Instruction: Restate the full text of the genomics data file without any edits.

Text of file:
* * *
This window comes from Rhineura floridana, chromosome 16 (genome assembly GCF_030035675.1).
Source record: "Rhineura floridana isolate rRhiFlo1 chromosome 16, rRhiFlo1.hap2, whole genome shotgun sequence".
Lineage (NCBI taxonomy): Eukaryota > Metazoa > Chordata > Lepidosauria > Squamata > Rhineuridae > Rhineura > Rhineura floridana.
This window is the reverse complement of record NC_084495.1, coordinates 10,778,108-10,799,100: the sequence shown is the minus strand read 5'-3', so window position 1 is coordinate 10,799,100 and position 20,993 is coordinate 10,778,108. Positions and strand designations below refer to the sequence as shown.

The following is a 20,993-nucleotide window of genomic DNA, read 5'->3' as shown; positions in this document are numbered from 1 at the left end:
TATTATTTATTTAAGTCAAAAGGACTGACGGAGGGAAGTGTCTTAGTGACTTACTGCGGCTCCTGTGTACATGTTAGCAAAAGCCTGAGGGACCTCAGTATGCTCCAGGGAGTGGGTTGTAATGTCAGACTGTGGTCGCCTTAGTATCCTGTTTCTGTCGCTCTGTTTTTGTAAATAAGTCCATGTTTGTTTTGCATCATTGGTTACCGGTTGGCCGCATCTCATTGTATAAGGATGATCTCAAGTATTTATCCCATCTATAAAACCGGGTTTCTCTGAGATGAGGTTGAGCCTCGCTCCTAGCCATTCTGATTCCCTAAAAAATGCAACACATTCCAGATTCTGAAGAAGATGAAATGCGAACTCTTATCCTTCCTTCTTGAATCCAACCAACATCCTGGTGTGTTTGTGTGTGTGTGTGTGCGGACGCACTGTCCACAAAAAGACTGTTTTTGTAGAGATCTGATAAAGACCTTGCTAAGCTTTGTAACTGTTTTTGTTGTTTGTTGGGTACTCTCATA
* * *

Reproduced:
This window comes from Rhineura floridana, chromosome 16 (genome assembly GCF_030035675.1).
Source record: "Rhineura floridana isolate rRhiFlo1 chromosome 16, rRhiFlo1.hap2, whole genome shotgun sequence".
Lineage (NCBI taxonomy): Eukaryota > Metazoa > Chordata > Lepidosauria > Squamata > Rhineuridae > Rhineura > Rhineura floridana.
This window is the reverse complement of record NC_084495.1, coordinates 10,778,108-10,799,100: the sequence shown is the minus strand read 5'-3', so window position 1 is coordinate 10,799,100 and position 20,993 is coordinate 10,778,108. Positions and strand designations below refer to the sequence as shown.

The following is a 20,993-nucleotide window of genomic DNA, read 5'->3' as shown; positions in this document are numbered from 1 at the left end:
TATTATTTATTTAAGTCAAAAGGACTGACGGAGGGAAGTGTCTTAGTGACTTACTGCGGCTCCTGTGTACATGTTAGCAAAAGCCTGAGGGACCTCAGTATGCTCCAGGGAGTGGGTTGTAATGTCAGACTGTGGTCGCCTTAGTATCCTGTTTCTGTCGCTCTGTTTTTGTAAATAAGTCCATGTTTGTTTTGCATCATTGGTTACCGGTTGGCCGCATCTCATTGTATAAGGATGATCTCAAGTATTTATCCCATCTATAAAACCGGGTTTCTCTGAGATGAGGTTGAGCCTCGCTCCTAGCCATTCTGATTCCCTAAAAAATGCAACACATTCCAGATTCTGAAGAAGATGAAATGCGAACTCTTATCCTTCCTTCTTGAATCCAACCAACATCCTGGTGTGTTTGTGTGTGTGTGTGTGCGGACGCACTGTCCACAAAAAGACTGTTTTTGTAGAGATCTGATAAAGACCTTGCTAAGCTTTGTAACTGTTTTTGTTGTTTGTTGGGTACTCTCATA